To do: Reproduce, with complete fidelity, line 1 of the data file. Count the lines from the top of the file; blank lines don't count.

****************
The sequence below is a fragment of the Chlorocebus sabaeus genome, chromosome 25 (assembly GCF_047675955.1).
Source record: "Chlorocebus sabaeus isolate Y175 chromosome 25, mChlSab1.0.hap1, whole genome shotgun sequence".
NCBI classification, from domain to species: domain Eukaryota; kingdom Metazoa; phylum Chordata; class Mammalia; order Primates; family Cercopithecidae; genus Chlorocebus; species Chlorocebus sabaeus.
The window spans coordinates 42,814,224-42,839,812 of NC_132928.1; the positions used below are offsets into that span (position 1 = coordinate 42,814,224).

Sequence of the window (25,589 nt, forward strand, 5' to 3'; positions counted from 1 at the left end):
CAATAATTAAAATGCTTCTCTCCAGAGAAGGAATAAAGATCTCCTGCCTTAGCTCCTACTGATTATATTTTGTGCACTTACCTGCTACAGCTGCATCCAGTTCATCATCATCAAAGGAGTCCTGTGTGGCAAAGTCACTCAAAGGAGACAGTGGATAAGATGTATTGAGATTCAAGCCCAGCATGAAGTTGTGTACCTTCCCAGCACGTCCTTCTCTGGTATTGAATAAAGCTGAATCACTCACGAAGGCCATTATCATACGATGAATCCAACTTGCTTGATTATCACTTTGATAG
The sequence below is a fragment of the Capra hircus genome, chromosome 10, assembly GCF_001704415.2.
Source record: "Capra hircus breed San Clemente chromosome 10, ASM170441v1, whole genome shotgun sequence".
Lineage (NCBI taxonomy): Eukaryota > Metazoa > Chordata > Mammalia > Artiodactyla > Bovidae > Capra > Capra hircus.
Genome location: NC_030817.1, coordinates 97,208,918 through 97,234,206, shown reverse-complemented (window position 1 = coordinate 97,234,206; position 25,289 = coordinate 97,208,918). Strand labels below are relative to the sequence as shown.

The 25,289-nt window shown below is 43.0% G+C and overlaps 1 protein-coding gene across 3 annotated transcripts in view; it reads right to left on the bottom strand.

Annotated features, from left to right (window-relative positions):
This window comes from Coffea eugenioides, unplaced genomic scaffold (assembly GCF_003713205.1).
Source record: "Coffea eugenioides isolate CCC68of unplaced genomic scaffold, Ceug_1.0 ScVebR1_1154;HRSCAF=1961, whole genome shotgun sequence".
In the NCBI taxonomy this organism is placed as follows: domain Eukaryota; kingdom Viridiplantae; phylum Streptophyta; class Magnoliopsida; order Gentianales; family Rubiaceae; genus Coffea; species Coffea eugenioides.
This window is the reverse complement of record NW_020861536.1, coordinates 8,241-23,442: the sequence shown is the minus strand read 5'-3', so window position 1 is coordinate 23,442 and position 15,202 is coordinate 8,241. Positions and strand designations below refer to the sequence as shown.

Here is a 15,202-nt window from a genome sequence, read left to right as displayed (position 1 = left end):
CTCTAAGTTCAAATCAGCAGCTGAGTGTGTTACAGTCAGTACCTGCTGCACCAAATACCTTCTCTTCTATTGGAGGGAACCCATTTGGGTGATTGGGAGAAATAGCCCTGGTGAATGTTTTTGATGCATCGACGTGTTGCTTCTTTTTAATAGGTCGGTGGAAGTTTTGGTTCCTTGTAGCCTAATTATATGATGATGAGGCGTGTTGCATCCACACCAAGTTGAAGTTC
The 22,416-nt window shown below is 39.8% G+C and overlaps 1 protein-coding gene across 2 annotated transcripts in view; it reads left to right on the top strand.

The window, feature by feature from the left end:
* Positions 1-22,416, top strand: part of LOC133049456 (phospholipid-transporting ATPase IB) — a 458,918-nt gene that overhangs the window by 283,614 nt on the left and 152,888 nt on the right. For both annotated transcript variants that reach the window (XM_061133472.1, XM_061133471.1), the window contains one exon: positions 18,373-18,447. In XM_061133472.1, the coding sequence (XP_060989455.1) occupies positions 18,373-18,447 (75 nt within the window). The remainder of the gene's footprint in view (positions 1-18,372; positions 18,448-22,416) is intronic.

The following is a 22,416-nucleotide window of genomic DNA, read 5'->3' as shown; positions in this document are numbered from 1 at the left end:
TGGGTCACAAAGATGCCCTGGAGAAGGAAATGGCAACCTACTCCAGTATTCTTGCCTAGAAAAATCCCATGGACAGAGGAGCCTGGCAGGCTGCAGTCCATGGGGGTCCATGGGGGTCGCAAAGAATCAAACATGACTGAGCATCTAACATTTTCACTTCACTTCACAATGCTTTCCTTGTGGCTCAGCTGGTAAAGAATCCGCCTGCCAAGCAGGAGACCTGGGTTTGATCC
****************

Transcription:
The sequence below is a fragment of the Chlorocebus sabaeus genome, chromosome 25 (assembly GCF_047675955.1).